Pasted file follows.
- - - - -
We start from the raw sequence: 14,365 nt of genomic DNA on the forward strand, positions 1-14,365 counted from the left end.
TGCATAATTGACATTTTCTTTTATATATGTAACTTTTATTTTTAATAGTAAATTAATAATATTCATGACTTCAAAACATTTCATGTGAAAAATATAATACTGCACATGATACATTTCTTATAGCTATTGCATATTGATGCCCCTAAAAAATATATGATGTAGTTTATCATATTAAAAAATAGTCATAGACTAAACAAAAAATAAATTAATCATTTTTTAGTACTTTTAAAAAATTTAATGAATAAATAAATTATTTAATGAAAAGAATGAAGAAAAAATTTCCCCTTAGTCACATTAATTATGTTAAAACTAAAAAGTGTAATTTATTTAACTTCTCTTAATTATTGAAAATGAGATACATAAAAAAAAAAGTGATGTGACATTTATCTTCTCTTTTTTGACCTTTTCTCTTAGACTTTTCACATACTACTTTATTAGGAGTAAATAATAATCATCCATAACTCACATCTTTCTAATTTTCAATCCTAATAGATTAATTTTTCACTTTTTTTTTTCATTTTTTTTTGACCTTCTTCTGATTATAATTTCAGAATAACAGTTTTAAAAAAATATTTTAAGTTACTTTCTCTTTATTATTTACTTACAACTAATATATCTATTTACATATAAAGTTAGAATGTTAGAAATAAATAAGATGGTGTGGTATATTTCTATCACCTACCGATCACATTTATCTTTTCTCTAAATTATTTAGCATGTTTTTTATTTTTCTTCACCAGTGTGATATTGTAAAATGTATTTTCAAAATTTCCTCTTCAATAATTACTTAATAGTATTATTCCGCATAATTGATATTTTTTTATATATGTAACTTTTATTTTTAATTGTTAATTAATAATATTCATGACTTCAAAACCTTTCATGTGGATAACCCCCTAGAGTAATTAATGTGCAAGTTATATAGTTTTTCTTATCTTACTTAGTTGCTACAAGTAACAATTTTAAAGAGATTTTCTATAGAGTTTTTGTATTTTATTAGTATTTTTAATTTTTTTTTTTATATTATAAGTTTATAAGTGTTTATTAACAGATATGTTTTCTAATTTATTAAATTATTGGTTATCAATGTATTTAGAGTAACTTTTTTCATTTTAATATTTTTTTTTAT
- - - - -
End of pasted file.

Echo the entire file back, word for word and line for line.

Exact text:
We start from the raw sequence: 14,365 nt of genomic DNA on the forward strand, positions 1-14,365 counted from the left end.
TGCATAATTGACATTTTCTTTTATATATGTAACTTTTATTTTTAATAGTAAATTAATAATATTCATGACTTCAAAACATTTCATGTGAAAAATATAATACTGCACATGATACATTTCTTATAGCTATTGCATATTGATGCCCCTAAAAAATATATGATGTAGTTTATCATATTAAAAAATAGTCATAGACTAAACAAAAAATAAATTAATCATTTTTTAGTACTTTTAAAAAATTTAATGAATAAATAAATTATTTAATGAAAAGAATGAAGAAAAAATTTCCCCTTAGTCACATTAATTATGTTAAAACTAAAAAGTGTAATTTATTTAACTTCTCTTAATTATTGAAAATGAGATACATAAAAAAAAAAGTGATGTGACATTTATCTTCTCTTTTTTGACCTTTTCTCTTAGACTTTTCACATACTACTTTATTAGGAGTAAATAATAATCATCCATAACTCACATCTTTCTAATTTTCAATCCTAATAGATTAATTTTTCACTTTTTTTTTTCATTTTTTTTTGACCTTCTTCTGATTATAATTTCAGAATAACAGTTTTAAAAAAATATTTTAAGTTACTTTCTCTTTATTATTTACTTACAACTAATATATCTATTTACATATAAAGTTAGAATGTTAGAAATAAATAAGATGGTGTGGTATATTTCTATCACCTACCGATCACATTTATCTTTTCTCTAAATTATTTAGCATGTTTTTTATTTTTCTTCACCAGTGTGATATTGTAAAATGTATTTTCAAAATTTCCTCTTCAATAATTACTTAATAGTATTATTCCGCATAATTGATATTTTTTTATATATGTAACTTTTATTTTTAATTGTTAATTAATAATATTCATGACTTCAAAACCTTTCATGTGGATAACCCCCTAGAGTAATTAATGTGCAAGTTATATAGTTTTTCTTATCTTACTTAGTTGCTACAAGTAACAATTTTAAAGAGATTTTCTATAGAGTTTTTGTATTTTATTAGTATTTTTAATTTTTTTTTTTATATTATAAGTTTATAAGTGTTTATTAACAGATATGTTTTCTAATTTATTAAATTATTGGTTATCAATGTATTTAGAGTAACTTTTTTCATTTTAATATTTTTTTTTAT